A beginners guide to biometric security
Applications and computer networks continue to infiltrate our business and personal lives, giving rise to a need for more efficient access and authentication models. Traditionally, password security and PINS have filled this space; however, secure text passwords are hard to remember. With a rapidly rising appetite for applications and cloud services, biometric security could make a more significant impact and ensure business continuity.
The pros and cons of biometrics
Cyber security becomes weaker and more vulnerable when text passwords are in use. Our penetration testing in small and large organisations indicates the route of the problem. People use the same password repeatedly and use guessable words such as company names, the seasons, and the year.
So, what are the pros and cons of biometrics?
- Biometrics are unique and challenging to fake
- They are convenient and quick
- Biometrics are stable and enduring (last a long time)
- They are undeniable, more secure, and enable two-factor authentication
- They are identifiable with an easy to follow trail when misused
- Biometrics are easy to use, with no training and no need to create or remember any details
- There can be a lack of accuracy when capturing data in the first instance, with partial captures causing false accepts and false rejects
- There is a high cost in implementation and maintenance
- Biometrics can be invasive and used for purposes not declared by the individual
- When compromised, the effects can be devastating, giving the hacker access to all accounts
- If biometric data is stolen, you can’t ask password managers to create the individual a new fingerprint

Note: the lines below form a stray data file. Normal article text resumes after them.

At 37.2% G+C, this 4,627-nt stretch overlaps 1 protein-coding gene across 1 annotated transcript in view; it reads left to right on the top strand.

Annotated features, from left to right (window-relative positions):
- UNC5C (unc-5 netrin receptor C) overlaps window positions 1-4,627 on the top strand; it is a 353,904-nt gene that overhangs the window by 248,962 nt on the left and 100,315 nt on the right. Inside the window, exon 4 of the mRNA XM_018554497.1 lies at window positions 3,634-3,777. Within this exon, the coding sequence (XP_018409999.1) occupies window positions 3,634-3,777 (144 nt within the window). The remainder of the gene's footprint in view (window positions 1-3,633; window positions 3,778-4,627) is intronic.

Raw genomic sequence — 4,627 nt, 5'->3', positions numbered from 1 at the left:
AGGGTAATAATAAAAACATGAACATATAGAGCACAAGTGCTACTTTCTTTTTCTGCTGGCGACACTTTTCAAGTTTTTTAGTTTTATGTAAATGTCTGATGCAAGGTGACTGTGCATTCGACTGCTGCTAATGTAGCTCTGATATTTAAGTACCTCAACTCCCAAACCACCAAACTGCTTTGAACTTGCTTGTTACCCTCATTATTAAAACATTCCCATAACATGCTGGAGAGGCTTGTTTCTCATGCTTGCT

Types of biometrics
Regardless of the pros and cons, small and large ventures continue to consider biometric security a viable option. The types of biometrics available include facial, retina/iris, fingerprint, and voice recognition, along with more novel variants such as keystroke, behavioural, heartbeat, and typing pattern recognition.
Popular uses for biometric security
Biometric security is finding its way into all walks of life. Airports use biometrics to speed up check-in and provide access to restricted areas, consumers unlock phones & devices, and in hospitality, some hotels require no check and give access to exclusive rooms with facial recognition.
Biometric security is also used in the financial services and banking sectors, in healthcare and the NHS, political voting, and criminal forensics. Facial recognition is in use in retail, creating shoplifter databases and recognising customers for product promotion.
While not without issues, biometric security has excellent potential if developed further to eradicate room for error regarding authentication. AI learning is assisting technological development and helping systems recognise changes such as glasses and beards.
Biometrics and Penetration Testing
OmniCyber penetration testing services can help businesses expose vulnerabilities and provide recommendations on what can be done to make web applications as secure as possible. Get in touch today to discover if your security is sufficient.